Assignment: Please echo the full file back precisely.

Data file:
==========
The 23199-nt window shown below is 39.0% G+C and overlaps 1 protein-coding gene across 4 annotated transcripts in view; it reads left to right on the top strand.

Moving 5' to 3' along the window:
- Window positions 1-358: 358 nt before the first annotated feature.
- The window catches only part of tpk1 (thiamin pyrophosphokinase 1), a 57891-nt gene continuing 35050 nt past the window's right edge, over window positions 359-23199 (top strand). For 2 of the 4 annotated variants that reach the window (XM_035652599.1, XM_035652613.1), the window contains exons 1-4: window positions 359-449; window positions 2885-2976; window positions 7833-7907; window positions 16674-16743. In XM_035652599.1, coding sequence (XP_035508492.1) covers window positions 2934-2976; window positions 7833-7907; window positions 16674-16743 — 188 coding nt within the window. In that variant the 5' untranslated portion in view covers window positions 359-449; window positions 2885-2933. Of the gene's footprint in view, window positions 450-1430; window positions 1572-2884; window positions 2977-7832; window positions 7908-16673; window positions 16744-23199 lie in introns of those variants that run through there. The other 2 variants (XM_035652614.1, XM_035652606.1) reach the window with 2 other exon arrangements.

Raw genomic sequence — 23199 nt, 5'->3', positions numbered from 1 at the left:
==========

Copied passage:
The 23199-nt window shown below is 39.0% G+C and overlaps 1 protein-coding gene across 4 annotated transcripts in view; it reads left to right on the top strand.

Moving 5' to 3' along the window:
- Window positions 1-358: 358 nt before the first annotated feature.
- The window catches only part of tpk1 (thiamin pyrophosphokinase 1), a 57891-nt gene continuing 35050 nt past the window's right edge, over window positions 359-23199 (top strand). For 2 of the 4 annotated variants that reach the window (XM_035652599.1, XM_035652613.1), the window contains exons 1-4: window positions 359-449; window positions 2885-2976; window positions 7833-7907; window positions 16674-16743. In XM_035652599.1, coding sequence (XP_035508492.1) covers window positions 2934-2976; window positions 7833-7907; window positions 16674-16743 — 188 coding nt within the window. In that variant the 5' untranslated portion in view covers window positions 359-449; window positions 2885-2933. Of the gene's footprint in view, window positions 450-1430; window positions 1572-2884; window positions 2977-7832; window positions 7908-16673; window positions 16744-23199 lie in introns of those variants that run through there. The other 2 variants (XM_035652614.1, XM_035652606.1) reach the window with 2 other exon arrangements.

Raw genomic sequence — 23199 nt, 5'->3', positions numbered from 1 at the left: